The mechanism 79 is horizontally movable in the direction X in response to the sliding motion of the first slider 89 in the direction X, and functions as a part of the horizontal driver. As can be seen from FIG. 12(a), a pair of the mechanisms 79 are disposed in parallel to each other, thereby allowing the second slider 90 to slide simultaneously with the first slider 89 and horizontally extend further to the left or right in the direction X compared with the first slider 89.

The lift control unit 77 mainly comprises a microcomputer, which is connected to the host computer (not shown) in the body assembly line. The lift control unit 77 functions to control the vertical and horizontal movement of the third lift 40 in response to commands concerning the vertical movement of automobile body components, types of components, drive timing, operation modes and so on.

In the foregoing description, the third lift 40 includes a pair of posts 72. When the component to be carried is relatively light in weight, the third lift 40 may be replaced with a lift 40a including a single post 72a as an alternative arrangement, as shown in FIG. 15. The lift 40a comprises a post 72a, a counterweight 56a, a cable 85a and so on. Thus, the third lift 40a is compact and less expensive. The arrangement and structure of the other parts of the lift 40a are the same as those of the third lift 40 shown in FIGS. 10 and 11. Like or corresponding parts are denoted by like or corresponding reference numerals. Therefore, the description of the lift 40a will be omitted here.

The conveying system shown in FIGS. 1 to 12 is controlled by the host computer of the automobile assembly line, the lift control unit 77, and the control units for the carriers related to the first and second supply routes R1 and R2.

As shown in FIGS. 1 to 12, the conveying system includes the first supply route R1 for delivering the rear floor 10a or 10c from the supply path 11 and the front floor 12 from the supply path 13 to the second transfer area H2 via the first transfer area H1, and the second supply route R2 for selectively conveying only the rear floor 10c from the supply path 11 to the second transfer area H2.

The conveying system selectively operates in a first conveying mode or a second conveying mode. In the first conveying mode, the conveying system conveys the rear floor 10a and the front floor 12 to the second transfer area H2 via the first transfer area H1 and the first supply route R1. At the transfer area H2, the front and rear floors are placed on the set positions 161 and 162. In the second conveying mode, the conveying system conveys to the second transfer area H2 the rear floor 10c via the second supply route R2 and the front floor 12 via the first supply route R1. At the transfer area H2, the front and rear floors are placed on the set positions 161 and 162, respectively.

In operation, the host computer checks whether or not the conveying system is normal. When the conveying system is normal, the host computer selects a predetermined program for either the first or second conveying mode, thereby controlling the conveying system.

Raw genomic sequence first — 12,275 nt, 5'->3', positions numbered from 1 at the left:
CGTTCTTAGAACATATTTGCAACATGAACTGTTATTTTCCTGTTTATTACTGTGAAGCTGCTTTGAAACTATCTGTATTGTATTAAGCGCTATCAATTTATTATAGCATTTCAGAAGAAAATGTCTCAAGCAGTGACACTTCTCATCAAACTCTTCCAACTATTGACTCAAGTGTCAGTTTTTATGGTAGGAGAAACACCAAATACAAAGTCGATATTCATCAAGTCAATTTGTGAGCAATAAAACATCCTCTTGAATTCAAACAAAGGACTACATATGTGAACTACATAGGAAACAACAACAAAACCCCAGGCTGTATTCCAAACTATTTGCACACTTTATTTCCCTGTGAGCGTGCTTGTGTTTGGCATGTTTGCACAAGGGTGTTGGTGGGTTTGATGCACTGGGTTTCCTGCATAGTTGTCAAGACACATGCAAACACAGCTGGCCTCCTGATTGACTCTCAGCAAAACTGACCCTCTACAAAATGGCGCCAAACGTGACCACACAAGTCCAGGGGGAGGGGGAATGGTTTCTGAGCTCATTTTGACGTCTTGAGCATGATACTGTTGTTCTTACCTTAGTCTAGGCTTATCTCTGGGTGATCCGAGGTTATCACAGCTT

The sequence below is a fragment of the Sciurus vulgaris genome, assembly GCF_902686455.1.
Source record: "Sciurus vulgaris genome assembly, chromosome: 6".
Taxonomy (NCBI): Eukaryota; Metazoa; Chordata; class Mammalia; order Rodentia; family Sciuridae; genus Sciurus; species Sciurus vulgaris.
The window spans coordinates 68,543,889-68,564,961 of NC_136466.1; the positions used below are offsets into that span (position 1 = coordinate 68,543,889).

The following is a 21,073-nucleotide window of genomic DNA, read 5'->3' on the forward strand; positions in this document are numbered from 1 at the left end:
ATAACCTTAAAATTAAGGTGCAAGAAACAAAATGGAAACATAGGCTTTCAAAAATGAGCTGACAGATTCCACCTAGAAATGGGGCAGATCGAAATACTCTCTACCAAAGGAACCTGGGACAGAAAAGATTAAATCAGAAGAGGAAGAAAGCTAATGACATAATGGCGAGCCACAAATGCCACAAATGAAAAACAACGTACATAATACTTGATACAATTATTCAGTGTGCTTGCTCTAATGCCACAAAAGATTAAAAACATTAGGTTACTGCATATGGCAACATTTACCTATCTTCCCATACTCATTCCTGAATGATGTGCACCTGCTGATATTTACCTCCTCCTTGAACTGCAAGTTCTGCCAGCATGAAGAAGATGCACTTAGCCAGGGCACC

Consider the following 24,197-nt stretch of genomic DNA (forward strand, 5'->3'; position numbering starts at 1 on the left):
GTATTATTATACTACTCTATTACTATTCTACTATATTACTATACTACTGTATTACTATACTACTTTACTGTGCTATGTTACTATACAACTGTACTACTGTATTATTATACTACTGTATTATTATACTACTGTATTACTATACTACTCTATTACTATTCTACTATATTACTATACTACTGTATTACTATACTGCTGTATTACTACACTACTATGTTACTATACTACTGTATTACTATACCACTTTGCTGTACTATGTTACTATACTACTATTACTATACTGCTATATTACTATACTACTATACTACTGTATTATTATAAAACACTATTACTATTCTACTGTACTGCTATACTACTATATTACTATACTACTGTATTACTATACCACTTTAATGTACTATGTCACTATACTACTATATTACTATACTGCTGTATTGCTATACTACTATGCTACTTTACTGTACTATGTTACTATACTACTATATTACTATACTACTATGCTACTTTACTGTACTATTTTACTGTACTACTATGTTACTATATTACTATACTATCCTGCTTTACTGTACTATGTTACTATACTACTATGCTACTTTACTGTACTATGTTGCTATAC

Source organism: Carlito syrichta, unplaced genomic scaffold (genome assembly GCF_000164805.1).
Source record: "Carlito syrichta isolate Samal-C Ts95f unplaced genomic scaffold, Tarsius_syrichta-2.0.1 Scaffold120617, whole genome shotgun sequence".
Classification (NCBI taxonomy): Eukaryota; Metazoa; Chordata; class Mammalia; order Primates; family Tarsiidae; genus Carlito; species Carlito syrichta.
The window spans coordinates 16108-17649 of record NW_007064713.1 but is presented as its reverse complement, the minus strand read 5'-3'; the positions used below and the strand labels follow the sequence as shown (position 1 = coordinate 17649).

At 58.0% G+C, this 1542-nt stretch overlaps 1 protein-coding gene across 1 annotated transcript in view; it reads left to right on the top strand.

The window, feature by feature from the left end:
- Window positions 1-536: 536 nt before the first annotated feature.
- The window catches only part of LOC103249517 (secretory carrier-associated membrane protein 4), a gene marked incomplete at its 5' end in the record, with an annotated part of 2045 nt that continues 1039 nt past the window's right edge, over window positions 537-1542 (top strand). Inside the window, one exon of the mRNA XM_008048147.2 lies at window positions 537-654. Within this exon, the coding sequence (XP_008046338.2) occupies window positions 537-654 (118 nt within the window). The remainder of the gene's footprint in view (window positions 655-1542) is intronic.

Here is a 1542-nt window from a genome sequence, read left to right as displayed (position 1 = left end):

In response to the command from the host computer, the carrier 21 sequentially provides the front floors 12 to the first carrier 18 at the preset timing. On receiving the rear floor 10a via the rear floor supply path 11, the first lift 14 moves upwardly to carry the rear floor 10a to the lower transfer area HL. On the other hand, when receiving the rear floor 10c, the first lift 14 ascends to carry it to the intermediate transfer area HM.

The fork lift 17 places the rear floor 10a at the rear position 181 above the first transfer area HI of the first carrier 18, when the conveyor system is in the first conveying mode and receives a command to assemble A and B type automobiles from the host computer. On the other hand, when the conveyor system is in the second conveying mode and receives a command to assemble a C type automobile from the host computer, the rear floor 10a is held at the standby position H6.

The second lift 19 remains on standby while the conveying system receives the command for the A and B type automobiles. Arrival of the command for the C type automobile allows the second lift 19 to move upwardly to the intermediate transfer area HM. When the first lift 14 delivers the rear floor 10c to the intermediate transfer area HM, the second lift 19 receives it and conveys it to the position h1. Detecting the arrival of the rear floor 10c at the position h1, the second carrier 57 closes its hanger, runs on the second supply route R2, and delivers the rear floor 10c to the destination H5 above the third lift 40 at the second transfer area H2. Then, the second carrier 57 returns to the position h1.

In response to the command for the A and B type automobiles from the host computer, the first carrier 18 detects the arrival of the front and rear floors 12 and 10a at the front and rear positions 182 and 181, and delivers the front and rear floors to the transfer area H7 via the first supply route R1. On the other hand, in response to the command for the C type automobile, the first carrier 18 detects the arrival of only the front floor 12 at the front position 182, and delivers the front floor 12 to the transfer area H7 via the first supply route R1. In either case, the first carrier 18 then returns to the first transfer area H1 in response to a command from the host computer.

During the command for the A and B type automobiles, the second fork lift 23 operates the sliding fork members 29 and 30 in response to a stop signal for the first carrier 18, receives the combined front and rear floors 12 and 10a at the transfer area H4, and delivers them to the set position 161 of the fourth lift 16. On the other hand, under the command for the C type automobile, the second fork lift 23 operates only the sliding fork member 29 to receive the front floor 12 at the transfer area H7, and delivers it to the set position 161 of the fourth lift 16.